Graphic identity, exhibition graphics, posters, environmental graphics,
‘The Venetian stencil street signs or Nizioletti don’t prevent you from getting lost in the labyrinth, but they do comfort you or allow you to get lost in the most elegant way. They speak to you not in an Italian but a Venetian dialect – “Calle” rather than “Via”. Given their frequency, that they don’t irritate or disturb is a measure of their visual properties – they must be the most beautiful of city sign systems (the v-incised Bath street names defined by light and shade alone follow closely behind). The stencil text is contained in a white plaster panel – Nizioletti means “white sheet or cover” – roughly framed in black. The text is also painted black, but this black like so much in Venice has undertones of blue, a prussian blue (the blue used in blueprints) or a deep black water. To the passer-by the white rectangle often appears to be positioned in alignment with the interior ceiling ribbed with beams. The sheets which stack like sails when there’s lots to say, expand and contract to fit the content. There’s a hierarchy in size, the larger type of a sestiere (district) would sit above a smaller bridge name. The black blue text switches to brick red for key directional signs (and to a more recent reflective yellow). These point with a beautiful arrow, whose head is spliced from its own tail, leaving the bony silhouette of a vorticist fish.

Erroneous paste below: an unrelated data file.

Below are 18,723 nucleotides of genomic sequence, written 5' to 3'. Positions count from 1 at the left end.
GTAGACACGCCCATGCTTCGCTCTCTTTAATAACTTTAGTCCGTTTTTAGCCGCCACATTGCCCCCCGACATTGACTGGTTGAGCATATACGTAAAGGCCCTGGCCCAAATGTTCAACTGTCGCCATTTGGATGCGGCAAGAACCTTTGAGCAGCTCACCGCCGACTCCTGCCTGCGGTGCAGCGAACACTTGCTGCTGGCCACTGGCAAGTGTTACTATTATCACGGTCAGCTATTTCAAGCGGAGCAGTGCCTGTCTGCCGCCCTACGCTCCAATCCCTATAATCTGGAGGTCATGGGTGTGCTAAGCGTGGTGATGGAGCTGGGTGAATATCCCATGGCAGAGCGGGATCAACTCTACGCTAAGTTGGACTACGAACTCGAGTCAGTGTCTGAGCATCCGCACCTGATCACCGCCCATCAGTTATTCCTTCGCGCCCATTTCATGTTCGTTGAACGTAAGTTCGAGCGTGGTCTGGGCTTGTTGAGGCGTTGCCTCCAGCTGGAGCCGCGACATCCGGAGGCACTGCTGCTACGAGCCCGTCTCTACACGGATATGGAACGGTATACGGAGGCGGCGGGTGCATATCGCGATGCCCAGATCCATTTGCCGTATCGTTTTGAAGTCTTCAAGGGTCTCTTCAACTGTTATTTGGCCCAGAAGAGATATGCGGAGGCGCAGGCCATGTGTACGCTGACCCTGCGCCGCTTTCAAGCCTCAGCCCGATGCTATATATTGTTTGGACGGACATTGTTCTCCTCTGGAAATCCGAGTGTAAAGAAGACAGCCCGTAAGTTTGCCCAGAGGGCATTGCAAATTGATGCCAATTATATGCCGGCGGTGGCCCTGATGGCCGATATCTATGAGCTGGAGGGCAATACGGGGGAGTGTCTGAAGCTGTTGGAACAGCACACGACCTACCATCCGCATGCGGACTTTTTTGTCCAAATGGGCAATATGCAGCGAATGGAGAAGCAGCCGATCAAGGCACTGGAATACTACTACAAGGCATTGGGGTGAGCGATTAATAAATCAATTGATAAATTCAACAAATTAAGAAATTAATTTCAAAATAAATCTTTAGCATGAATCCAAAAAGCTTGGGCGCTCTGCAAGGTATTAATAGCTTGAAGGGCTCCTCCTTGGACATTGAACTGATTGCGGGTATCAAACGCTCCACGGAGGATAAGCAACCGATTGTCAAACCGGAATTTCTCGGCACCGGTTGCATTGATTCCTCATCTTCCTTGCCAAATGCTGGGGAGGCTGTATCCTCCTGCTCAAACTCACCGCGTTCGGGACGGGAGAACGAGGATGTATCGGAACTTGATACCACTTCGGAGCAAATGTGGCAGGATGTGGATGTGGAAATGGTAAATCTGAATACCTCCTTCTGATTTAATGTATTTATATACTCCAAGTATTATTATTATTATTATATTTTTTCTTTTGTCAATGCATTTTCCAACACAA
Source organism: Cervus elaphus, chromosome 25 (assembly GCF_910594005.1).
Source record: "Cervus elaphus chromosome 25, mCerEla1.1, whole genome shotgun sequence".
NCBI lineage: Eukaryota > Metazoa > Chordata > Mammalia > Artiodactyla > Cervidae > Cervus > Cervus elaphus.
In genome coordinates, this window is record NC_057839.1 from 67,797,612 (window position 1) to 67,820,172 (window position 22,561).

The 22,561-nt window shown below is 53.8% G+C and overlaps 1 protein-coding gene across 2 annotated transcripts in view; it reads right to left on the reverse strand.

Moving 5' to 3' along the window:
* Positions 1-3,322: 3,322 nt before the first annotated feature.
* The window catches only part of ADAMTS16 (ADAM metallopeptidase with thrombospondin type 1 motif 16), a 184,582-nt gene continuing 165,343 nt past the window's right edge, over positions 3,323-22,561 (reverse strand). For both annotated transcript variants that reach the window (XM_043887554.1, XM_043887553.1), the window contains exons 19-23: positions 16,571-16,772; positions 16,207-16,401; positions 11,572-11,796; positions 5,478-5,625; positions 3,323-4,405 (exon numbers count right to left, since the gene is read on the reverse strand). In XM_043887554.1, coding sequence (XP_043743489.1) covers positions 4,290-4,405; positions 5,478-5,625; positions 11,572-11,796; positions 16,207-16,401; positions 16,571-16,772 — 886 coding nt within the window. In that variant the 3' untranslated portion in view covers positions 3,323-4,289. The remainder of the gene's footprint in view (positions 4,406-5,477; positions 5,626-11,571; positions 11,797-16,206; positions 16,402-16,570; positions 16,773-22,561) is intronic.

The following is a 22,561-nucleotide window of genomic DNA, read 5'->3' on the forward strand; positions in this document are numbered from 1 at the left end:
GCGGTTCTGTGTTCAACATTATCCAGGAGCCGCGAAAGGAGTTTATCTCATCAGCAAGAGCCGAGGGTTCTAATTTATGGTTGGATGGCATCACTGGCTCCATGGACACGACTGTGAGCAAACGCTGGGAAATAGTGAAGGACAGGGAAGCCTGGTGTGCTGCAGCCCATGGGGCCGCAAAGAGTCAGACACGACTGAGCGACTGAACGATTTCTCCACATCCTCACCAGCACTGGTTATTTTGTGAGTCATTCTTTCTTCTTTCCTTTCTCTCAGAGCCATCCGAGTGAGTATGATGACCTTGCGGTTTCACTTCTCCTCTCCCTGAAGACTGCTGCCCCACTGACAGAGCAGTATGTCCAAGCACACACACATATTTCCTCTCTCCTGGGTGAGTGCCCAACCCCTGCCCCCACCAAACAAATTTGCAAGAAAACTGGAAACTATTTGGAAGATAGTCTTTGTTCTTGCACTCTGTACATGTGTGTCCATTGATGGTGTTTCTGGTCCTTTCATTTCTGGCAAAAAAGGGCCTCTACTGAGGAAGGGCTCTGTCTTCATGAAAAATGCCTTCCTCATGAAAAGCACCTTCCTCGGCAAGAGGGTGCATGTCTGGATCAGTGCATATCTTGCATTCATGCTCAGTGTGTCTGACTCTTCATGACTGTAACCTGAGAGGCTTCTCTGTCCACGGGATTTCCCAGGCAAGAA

These forms were irresistible to me when David Chipperfield, the Director of the 13th Venice Architecture Biennale, invited my studio to create a graphic identity for “Common Ground”. The body of work spanned across four publications, exhibition graphics, signage, posters, printed matter and more uniquely banners for bridges and wraps for Vaporettos. The theme Common Ground celebrated interconnected architectural culture and explored the things architects have in common, from the conditions of practice, to influences, collaborations and histories.’ (John Morgan, Eye magazine). Read more.